Polly-Archo wasn't really his name, at least not in the beginning. He was a cheerfully colored clown doll, and my aunt suggested that ''Pagliacci'' would be appropriate. But since the oldest of us was 10 (the others were 7, 4, and 1), Polly-Archo was as close as we ever came, and the name stuck.
We were his family, my cousins and I. We lived some distance apart, but we saw each other often, and we stayed close not only during our growing-up years, but throughout our lives. Polly-Archo was ours, collectively, and he was loved and hugged to the limit of his endurance.
My cousins moved into a farming community in Connecticut just before summer vacation one year, and we were driving to visit them one rainy Saturday. The directions were imprecise: an RFD address, no street numbers, and farmhouses spaced along a country road.
We drove through the pelting rain, feeling as if we would never find the place. But who should be there by the roadside to greet us but Polly-Archo!
My aunt had placed him in a doll's chair with a big black umbrella over his head, and there he sat with his usual welcoming grin. No journey ever had a more joyful conclusion!
As we kids grew, so did our affection. Polly-Archo never changed, but continued to fill a special place in all our games and celebrations, although now he usually sat by and kept us company as we played Parcheesi or Monopoly or did our homework.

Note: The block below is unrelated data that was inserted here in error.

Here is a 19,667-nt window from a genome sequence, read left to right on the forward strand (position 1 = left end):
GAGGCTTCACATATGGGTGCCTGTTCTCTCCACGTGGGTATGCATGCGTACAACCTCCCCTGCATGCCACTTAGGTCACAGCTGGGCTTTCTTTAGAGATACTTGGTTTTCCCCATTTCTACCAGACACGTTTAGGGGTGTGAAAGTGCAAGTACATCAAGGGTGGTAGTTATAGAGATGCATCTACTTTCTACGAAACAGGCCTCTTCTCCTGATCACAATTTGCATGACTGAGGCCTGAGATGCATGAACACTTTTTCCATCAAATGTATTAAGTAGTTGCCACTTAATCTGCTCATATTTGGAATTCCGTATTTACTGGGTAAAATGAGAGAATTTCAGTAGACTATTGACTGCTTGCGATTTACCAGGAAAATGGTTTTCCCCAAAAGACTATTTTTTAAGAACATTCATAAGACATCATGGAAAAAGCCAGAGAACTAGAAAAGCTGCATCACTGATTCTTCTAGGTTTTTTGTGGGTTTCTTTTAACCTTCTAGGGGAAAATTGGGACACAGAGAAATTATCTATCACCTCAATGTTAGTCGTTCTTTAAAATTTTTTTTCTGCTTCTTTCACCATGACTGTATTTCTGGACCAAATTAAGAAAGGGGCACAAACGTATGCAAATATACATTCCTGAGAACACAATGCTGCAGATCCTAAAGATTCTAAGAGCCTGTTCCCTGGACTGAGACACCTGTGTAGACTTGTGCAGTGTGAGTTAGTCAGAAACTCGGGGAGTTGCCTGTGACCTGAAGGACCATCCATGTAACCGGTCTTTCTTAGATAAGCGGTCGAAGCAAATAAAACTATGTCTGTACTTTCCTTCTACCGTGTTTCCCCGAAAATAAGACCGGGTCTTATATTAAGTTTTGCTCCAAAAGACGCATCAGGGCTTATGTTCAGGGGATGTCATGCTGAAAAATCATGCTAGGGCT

The Depression came and went; he survived, and so did we. By this time, he was pretty ragged and grungy, in spite of my aunt's efforts to clean and mend him. I was in high school. When vacation time came, I went for my summer visit. No Polly-Archo! My aunt told me the final chapter of the story, and we laughed and cried a little.
The poor clown had reached an advanced stage of disintegration, and something had to be done. My aunt gathered her resolve, and while the younger children were at school she placed him on the top of the trash barrel just before the trash man came to make his collection. She felt so sad that she decided to go into the city and buy a new hat - the standard remedy for small sadnesses in those days.
As she got off the trolley on her way home, she spied the trash man completing his rounds with his horse and wagon. Before she had time to feel sad again, she saw our old friend. He was propped up on the wagon seat beside the driver, on his way to a new adventure!
Dilapidated as he was, a new family was in his future, to love and welcome him as we had done!